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Ether Festival: Preview
The Quietus , October 5th, 2012 10:54

The Southbank Centre's Ether Festival begins tonight. We select some highlights...

Ether Festival, the Southbank Centre's annual festival focused around the intersection between music, arts and technology, opens today (Friday 5th October). A little like Meltdown - whose Antony Hegarty-curated line-up this year was among the best they've had for some time - it gathers together a number of unique or one-off collaborations and performances alongside a variety of other shows. There's no shortage of good stuff taking place over the next couple of weeks. You can read the full list and grab tickets here. But in advance of the festival's opening night, here are five that we're particularly intrigued by...

Brandt Brauer Frick Ensemble - Friday 5th October

Live techno played by an extremely sharp dressed German classical/jazz ensemble? Mein Gott!

Performing what's generally known as 'electronic' dance music with live, acoustic instruments can be tricky territory; a great deal of techno's appeal comes from its synthetic nature, its otherness, and the sense that it would be challenging to construct it from 'real world' materials. Nonetheless, Brandt Brauer Frick have been better than most at striking that balance, building intricately detailed, loopy dance tracks using samples sourced from orchestral instruments. Here they translate those pieces to the live arena, with the help of an ensemble of performers.

Tyondai Braxton & London Sinfonietta - Tuesday 9th October

Tyondai Braxton, well-coiffed former frontman of Battles, teams up with the London Sinfonietta to perform work by a number of avant-garde composers, including his own Central Market LP, which was released through Warp. A polyrhythmic frenzy of voices and looped instrumentation, it worked with similar ideas as Battles' earlier work but took them some distance away from the rock band format of his alma mater. They'll also be performing work by Ingram Marshall, Toru Takemitsu and Edgard Varese, among others.

Christian Marclay's Everyday - Saturday 13th October

Respected for his work that bridges the worlds of contemporary art and music, Christian Marclay is set to give the London premiere of his latest work, Everyday. Joined by musicans Steve Beresford, Mark Sanders, John Butcher and Alan Tomlinson, he will be piecing together a visual score using short video clips, which the musicians will then react to and improvise with in real time. The quote from Marclay accompanying the performance reads: "I have always enjoyed blurring the boundaries between music and art, sound and image, structure and chaos. The everyday embraces them all."

Mount Kimbie, Raime, Bass Clef, Ekoclef & Airhead - Saturday 13th October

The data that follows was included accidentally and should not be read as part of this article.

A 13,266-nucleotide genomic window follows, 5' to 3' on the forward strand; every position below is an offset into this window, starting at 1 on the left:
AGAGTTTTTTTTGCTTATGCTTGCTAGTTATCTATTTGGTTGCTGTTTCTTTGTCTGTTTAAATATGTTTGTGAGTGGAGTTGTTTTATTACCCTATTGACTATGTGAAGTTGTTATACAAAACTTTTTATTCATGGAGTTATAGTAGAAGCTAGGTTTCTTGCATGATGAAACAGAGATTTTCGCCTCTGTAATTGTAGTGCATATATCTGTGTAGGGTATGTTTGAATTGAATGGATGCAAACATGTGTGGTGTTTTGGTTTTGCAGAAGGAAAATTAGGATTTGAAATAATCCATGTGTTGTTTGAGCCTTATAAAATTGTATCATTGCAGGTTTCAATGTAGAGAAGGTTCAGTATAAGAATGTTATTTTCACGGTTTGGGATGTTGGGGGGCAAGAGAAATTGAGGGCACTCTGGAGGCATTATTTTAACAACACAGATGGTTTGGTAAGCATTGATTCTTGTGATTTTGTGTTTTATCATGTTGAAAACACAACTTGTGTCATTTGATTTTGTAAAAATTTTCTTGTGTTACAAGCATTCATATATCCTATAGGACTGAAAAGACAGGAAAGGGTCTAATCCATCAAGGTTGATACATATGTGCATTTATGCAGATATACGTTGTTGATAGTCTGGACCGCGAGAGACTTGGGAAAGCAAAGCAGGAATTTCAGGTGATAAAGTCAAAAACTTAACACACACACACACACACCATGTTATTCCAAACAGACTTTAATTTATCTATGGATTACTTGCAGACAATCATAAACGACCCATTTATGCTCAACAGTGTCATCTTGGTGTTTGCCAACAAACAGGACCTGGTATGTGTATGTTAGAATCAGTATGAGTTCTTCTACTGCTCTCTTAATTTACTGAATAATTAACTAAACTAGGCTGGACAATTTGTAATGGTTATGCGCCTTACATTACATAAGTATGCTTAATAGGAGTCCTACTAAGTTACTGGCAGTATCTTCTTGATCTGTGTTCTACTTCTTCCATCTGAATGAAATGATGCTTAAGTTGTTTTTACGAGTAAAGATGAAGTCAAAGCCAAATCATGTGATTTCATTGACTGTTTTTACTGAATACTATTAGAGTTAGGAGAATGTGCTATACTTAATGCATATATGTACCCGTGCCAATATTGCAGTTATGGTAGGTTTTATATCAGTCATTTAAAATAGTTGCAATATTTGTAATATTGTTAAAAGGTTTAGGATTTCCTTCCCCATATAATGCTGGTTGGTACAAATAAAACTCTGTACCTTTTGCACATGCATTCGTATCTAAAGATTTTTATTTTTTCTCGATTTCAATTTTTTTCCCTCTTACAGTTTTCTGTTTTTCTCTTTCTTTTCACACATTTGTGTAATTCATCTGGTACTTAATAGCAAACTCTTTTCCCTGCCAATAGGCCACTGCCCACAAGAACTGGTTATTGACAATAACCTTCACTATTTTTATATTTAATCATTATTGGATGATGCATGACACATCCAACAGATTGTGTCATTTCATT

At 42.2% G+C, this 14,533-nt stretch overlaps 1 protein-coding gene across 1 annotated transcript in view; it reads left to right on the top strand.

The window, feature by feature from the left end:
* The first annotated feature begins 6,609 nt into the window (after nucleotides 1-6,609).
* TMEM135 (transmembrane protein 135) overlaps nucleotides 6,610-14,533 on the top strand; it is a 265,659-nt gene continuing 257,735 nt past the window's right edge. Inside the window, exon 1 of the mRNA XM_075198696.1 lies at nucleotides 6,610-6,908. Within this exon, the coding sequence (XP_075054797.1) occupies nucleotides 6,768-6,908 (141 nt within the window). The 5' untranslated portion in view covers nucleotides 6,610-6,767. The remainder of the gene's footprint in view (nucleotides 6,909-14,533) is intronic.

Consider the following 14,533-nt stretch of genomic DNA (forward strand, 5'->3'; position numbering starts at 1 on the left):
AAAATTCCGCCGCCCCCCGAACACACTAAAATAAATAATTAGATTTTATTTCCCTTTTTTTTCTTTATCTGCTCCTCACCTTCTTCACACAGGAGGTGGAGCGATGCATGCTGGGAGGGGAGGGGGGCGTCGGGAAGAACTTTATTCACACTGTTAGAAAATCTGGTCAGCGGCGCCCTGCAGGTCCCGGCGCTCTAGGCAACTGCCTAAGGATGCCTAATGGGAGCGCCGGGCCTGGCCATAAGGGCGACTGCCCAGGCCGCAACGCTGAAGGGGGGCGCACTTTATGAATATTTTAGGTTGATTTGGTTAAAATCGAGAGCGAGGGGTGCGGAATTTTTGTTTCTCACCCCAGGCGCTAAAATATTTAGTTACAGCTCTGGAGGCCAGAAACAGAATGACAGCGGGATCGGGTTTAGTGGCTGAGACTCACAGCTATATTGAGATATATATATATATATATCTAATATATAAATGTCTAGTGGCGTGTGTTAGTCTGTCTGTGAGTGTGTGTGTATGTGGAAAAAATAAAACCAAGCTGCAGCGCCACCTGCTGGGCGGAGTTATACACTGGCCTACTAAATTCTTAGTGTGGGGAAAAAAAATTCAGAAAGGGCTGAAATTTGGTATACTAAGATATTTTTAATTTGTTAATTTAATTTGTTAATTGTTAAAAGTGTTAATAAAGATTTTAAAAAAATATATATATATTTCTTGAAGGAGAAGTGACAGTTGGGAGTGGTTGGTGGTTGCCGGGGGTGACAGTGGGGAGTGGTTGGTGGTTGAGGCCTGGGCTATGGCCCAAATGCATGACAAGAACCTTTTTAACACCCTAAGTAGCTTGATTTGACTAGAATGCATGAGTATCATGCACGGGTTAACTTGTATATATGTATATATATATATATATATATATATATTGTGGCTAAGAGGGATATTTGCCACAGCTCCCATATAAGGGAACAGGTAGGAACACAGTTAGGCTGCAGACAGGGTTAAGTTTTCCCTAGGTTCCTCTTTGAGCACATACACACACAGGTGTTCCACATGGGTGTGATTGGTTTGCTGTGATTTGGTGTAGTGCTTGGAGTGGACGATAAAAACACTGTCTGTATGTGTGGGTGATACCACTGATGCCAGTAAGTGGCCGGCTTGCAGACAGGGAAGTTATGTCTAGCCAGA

A varied line-up of current exploratory electronic music, giving a fairly good overview of some of the UK's less dancefloor focused - but still broadly accessible - bedroom producers. Among them are Blackest Ever Black's Raime, playing a show a couple of weeks in advance of their debut album's release that will be heavy on the sub-bass and creeping dread; Bass Clef's incendiary cosmic house concoctions; Ekoplekz in collaboration with Bass Clef as Ekoclef, for some whacked-out tape noise. In addition, the now Warp-signed Mount Kimbie will be playing alongside Airhead, both of whom run a similar line in atmospheric post-dubstep.

Chunky Move's Mortal Engine - Friday 19th/Saturday 20th October

Acclaimed Australian contemporary dance company Chunky Move are renowned for their works that blur the lines between human and technology. Accompanied by electronic scores, laser lighting and sculptures, they're suggestive of fusions between the physical body and the digital world, with all the simultaneous beauty, bliss and discomfort that prospect brings to mind. Mortal Engine, performed for the first time in the UK, features a specially composed score by Ben Frost. Dancers' bodies are tracked by a sophisticated laser system designed by Robin Fox, bathing them in light that responds to their movements in real time.

We recently interviewed Robin Fox about his laser works and his work with Chunky Move, including a score he and Oren Ambarchi have composed for a more recent production, Connected. "All the dancers were sort of tracked by an infra-red tracking system, and so they're sort of linked to the sound and the light in various ways," he said of Mortal Engine. "The laser show features in that piece, and I designed with a German software engineer a way of tracking the dancers' bodies and locking onto them, wrapping them up in the laser light in a way. It was quite a beautiful piece to work on." Read the full interview here.

Ether runs at the Southbank Centre until 20th October

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